4. Getting Paid to Sleep in Your Own Home. What?: Most of us pay for the roof over our head, not the other way around. Unless, of course, you were a top executive at media mammoth Viacom Inc. circa 2004. In April 2005, the company announced that it had paid co-presidents Leslie Moonves and Thomas Freston to sleep in secondary homes that they own in New York City and Los Angeles respectively. In 2004, Moonves raked in $105,000 for crashing in his own bed, while Freston received $43,100 for doing the same. Both men made almost $20 million each that year but apparently still needed a little help with the mortgage.
5. The Million-Dollar Birthday Party: There are parties, and then there are parties. Karen Mayo, wife of former Tyco International Ltd. CEO L. Dennis Kozlowski, clearly got the latter in June 2001 when her husband threw her a week-long bash with 75 of her closest friends on the island of Sardinia. In what can only be described as an absurd exercise in excess, Mayo's Roman-themed party featured (among other things) female "servants" who hand-fed grapes to the revelers. (Oddly enough, the party's music took a sharp left turn from the ancient-Rome theme when Jimmy Buffett was flown in to play a $250,000 set.) The party's total tab came to about $2 million, half of which Tyco kindly picked up.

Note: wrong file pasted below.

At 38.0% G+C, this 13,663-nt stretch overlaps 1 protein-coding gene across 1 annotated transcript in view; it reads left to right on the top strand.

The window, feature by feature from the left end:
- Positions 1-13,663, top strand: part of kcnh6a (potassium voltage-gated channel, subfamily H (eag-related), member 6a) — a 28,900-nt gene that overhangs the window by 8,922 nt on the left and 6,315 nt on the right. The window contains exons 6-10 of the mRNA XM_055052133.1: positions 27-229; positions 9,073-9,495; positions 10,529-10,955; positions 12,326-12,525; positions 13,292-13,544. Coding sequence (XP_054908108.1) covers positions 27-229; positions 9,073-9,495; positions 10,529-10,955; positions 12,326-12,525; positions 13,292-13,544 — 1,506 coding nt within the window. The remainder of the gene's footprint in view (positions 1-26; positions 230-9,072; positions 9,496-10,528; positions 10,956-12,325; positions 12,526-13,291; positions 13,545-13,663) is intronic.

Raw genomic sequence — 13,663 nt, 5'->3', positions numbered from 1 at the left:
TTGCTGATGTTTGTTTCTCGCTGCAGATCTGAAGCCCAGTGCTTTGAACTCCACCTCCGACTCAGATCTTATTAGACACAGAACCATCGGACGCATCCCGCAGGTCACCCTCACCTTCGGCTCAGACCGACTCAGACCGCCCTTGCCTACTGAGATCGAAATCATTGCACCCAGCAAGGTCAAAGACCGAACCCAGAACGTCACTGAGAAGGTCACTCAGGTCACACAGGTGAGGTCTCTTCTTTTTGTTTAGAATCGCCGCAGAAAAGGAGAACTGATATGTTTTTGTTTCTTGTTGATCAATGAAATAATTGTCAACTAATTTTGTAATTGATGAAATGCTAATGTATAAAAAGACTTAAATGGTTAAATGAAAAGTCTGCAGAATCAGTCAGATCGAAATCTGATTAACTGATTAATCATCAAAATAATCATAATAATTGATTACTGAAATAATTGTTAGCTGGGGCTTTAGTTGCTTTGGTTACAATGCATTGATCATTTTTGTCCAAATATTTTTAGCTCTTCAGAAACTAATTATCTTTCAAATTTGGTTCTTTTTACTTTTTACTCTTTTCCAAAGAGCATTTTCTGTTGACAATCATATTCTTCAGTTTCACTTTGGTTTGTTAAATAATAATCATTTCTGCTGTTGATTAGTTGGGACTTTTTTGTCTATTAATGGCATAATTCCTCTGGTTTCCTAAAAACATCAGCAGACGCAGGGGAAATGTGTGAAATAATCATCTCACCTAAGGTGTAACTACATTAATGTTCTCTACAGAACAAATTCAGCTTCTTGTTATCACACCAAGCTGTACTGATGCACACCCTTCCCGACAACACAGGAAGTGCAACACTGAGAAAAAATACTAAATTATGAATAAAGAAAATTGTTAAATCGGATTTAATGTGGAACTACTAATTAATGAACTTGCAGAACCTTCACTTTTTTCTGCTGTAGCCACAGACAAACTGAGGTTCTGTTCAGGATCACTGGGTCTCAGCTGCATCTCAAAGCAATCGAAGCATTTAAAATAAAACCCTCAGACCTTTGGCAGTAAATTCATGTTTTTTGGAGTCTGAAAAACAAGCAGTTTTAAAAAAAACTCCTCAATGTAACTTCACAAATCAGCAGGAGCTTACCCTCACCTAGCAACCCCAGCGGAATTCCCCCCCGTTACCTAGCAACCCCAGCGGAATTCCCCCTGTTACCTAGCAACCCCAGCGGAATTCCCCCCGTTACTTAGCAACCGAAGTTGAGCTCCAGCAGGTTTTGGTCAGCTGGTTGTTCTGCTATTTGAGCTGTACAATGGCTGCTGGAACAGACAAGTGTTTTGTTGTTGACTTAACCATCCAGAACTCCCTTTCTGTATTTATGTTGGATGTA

6. Free Airfare for the Whole Family — Forever: The pitfalls of air travel — huge security lines, lengthy delays and planes full of screaming children — can add insult to injury when you consider that you just paid through the nose to put yourself through hell. But Continental Airlines Inc. directors and their families can't complain like rest of us, considering that the company provides them with free, unlimited flights for as long as that director is alive, according to footnoted.org. But not even death can quell the greed of Continental Airlines directors; they now receive "survivor benefits," which give their families up to $10,000 of travel per year for 10 years after they themselves have gone to the great VIP lounge in the sky.
7. A Private NASA Runway: Google is well-known for offering unusual perks to even rank-and-file employees, including free gourmet meals, dry-cleaning and haircuts. So it would only stand to reason that Google co-founders Larry Page and Sergey Brin would receive a perk that goes above and beyond what the worker bees enjoy. In 2007, Google struck an agreement with NASA to park three of its corporate jets — including a customized Boeing 767 — at Moffett Field, which is less than two miles away from the company's headquarters in Mountain View, Calif. Although this perk doesn't come cheap — costing the business $1.3 million per year, Google shareholders are unlikely to complain about the expense as long as the company's stock price continues to dominate.